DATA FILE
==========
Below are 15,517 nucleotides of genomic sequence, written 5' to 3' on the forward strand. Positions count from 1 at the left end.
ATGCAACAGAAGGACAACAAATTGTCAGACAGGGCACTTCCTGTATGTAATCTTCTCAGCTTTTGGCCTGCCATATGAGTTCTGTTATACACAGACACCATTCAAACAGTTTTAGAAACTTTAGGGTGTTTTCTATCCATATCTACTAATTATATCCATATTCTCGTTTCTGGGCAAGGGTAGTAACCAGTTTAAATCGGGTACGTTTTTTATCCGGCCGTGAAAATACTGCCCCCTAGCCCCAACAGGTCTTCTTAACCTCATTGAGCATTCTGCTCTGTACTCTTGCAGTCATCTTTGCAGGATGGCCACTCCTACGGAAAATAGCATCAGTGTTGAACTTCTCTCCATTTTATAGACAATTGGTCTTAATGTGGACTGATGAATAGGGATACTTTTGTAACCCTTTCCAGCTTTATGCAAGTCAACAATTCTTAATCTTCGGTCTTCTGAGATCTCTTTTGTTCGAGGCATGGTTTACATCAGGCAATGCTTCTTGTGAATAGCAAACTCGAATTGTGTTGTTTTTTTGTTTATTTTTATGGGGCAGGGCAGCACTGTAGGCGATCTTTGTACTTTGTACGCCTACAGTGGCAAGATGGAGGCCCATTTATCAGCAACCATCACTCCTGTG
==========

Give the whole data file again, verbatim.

Below are 15,517 nucleotides of genomic sequence, written 5' to 3' on the forward strand. Positions count from 1 at the left end.
ATGCAACAGAAGGACAACAAATTGTCAGACAGGGCACTTCCTGTATGTAATCTTCTCAGCTTTTGGCCTGCCATATGAGTTCTGTTATACACAGACACCATTCAAACAGTTTTAGAAACTTTAGGGTGTTTTCTATCCATATCTACTAATTATATCCATATTCTCGTTTCTGGGCAAGGGTAGTAACCAGTTTAAATCGGGTACGTTTTTTATCCGGCCGTGAAAATACTGCCCCCTAGCCCCAACAGGTCTTCTTAACCTCATTGAGCATTCTGCTCTGTACTCTTGCAGTCATCTTTGCAGGATGGCCACTCCTACGGAAAATAGCATCAGTGTTGAACTTCTCTCCATTTTATAGACAATTGGTCTTAATGTGGACTGATGAATAGGGATACTTTTGTAACCCTTTCCAGCTTTATGCAAGTCAACAATTCTTAATCTTCGGTCTTCTGAGATCTCTTTTGTTCGAGGCATGGTTTACATCAGGCAATGCTTCTTGTGAATAGCAAACTCGAATTGTGTTGTTTTTTTGTTTATTTTTATGGGGCAGGGCAGCACTGTAGGCGATCTTTGTACTTTGTACGCCTACAGTGGCAAGATGGAGGCCCATTTATCAGCAACCATCACTCCTGTG